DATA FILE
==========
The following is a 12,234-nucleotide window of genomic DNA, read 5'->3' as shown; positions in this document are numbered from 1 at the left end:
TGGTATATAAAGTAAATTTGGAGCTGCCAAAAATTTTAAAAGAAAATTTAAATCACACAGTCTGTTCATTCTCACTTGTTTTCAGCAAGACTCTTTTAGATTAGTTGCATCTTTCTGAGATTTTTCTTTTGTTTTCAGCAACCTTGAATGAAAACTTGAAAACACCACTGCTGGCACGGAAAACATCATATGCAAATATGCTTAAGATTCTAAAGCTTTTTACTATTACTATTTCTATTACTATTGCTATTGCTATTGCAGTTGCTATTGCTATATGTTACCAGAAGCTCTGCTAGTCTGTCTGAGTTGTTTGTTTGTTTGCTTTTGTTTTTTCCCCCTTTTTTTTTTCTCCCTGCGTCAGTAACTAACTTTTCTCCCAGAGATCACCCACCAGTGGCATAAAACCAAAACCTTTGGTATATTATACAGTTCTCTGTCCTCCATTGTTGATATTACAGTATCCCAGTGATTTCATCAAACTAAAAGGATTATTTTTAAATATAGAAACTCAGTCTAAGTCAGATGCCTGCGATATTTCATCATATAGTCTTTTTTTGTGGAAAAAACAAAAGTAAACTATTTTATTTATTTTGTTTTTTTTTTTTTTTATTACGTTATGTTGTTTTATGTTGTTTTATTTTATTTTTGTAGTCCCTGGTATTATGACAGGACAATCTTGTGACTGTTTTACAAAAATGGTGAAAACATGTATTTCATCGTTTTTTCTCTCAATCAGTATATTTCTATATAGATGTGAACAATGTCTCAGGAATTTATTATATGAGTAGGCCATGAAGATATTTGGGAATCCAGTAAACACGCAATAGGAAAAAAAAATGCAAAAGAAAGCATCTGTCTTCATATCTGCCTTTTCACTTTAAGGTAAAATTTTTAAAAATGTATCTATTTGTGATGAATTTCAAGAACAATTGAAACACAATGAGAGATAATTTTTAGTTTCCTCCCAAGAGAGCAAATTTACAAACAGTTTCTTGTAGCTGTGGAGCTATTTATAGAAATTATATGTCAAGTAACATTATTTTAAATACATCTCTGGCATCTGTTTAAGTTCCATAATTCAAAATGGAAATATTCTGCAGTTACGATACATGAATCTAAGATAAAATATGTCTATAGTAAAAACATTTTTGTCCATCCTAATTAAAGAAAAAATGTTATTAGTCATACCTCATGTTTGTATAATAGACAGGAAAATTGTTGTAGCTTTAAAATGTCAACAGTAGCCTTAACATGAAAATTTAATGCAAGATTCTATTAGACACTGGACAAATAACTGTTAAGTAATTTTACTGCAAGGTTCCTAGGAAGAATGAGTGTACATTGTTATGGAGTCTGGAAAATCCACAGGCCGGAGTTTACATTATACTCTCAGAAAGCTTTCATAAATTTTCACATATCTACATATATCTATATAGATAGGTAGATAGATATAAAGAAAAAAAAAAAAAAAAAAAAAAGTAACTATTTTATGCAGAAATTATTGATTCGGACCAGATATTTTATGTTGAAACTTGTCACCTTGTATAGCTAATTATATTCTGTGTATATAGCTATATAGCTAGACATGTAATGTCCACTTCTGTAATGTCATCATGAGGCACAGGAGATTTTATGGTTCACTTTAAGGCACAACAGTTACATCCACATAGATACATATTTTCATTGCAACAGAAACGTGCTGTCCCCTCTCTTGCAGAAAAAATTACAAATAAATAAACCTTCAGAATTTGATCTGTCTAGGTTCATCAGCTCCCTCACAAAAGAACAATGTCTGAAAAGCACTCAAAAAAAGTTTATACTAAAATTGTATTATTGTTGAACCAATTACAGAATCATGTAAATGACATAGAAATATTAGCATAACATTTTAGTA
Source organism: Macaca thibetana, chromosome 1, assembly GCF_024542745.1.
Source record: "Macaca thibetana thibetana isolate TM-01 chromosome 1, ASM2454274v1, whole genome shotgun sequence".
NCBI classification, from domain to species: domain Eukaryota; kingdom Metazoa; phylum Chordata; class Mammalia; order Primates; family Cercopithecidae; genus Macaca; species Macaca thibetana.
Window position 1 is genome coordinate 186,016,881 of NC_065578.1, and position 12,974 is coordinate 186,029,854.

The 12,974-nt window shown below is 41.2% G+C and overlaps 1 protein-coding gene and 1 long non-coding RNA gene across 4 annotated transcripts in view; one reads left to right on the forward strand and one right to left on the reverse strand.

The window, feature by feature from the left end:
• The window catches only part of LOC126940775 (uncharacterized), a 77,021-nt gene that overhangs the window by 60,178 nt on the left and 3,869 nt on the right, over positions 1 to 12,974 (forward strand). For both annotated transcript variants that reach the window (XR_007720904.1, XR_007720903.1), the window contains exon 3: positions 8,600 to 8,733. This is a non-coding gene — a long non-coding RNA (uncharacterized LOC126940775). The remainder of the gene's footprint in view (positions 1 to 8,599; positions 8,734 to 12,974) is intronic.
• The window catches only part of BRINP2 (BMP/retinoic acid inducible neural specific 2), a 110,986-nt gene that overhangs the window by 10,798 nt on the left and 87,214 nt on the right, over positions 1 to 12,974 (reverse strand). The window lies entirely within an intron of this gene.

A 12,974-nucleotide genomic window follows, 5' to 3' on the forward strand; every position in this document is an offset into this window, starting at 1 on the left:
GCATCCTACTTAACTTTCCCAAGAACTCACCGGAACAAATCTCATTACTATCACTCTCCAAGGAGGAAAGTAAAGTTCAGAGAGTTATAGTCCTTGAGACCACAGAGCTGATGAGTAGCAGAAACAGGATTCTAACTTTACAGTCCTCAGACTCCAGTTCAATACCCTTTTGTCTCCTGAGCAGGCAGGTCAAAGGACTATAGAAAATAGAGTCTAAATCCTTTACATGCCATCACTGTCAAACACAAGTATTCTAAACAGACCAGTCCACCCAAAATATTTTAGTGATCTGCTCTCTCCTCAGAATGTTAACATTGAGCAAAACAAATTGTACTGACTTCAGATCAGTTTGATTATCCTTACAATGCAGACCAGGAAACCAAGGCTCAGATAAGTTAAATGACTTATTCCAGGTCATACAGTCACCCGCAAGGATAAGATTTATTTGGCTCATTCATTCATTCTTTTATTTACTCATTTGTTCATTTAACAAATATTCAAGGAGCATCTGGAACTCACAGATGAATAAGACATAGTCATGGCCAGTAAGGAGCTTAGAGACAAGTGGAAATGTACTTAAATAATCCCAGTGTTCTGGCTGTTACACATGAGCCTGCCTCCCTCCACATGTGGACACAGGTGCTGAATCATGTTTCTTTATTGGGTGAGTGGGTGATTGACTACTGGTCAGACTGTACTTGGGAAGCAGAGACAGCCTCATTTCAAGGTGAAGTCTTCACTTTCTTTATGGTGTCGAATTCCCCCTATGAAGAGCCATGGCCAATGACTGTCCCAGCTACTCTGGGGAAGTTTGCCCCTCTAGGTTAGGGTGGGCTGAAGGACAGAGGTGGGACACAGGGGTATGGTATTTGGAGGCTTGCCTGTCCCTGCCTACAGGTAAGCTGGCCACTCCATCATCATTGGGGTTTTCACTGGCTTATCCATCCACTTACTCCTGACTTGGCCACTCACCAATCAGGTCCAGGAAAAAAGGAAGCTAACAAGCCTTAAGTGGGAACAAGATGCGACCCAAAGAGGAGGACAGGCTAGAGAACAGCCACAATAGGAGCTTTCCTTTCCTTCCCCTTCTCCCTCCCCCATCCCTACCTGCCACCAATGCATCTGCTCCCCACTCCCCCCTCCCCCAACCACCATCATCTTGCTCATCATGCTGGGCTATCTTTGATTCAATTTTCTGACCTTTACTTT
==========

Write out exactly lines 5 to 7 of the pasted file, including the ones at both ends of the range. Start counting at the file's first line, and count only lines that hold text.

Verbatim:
NCBI classification, from domain to species: domain Eukaryota; kingdom Metazoa; phylum Chordata; class Mammalia; order Primates; family Cercopithecidae; genus Macaca; species Macaca thibetana.
Window position 1 is genome coordinate 186,016,881 of NC_065578.1, and position 12,974 is coordinate 186,029,854.

The 12,974-nt window shown below is 41.2% G+C and overlaps 1 protein-coding gene and 1 long non-coding RNA gene across 4 annotated transcripts in view; one reads left to right on the forward strand and one right to left on the reverse strand.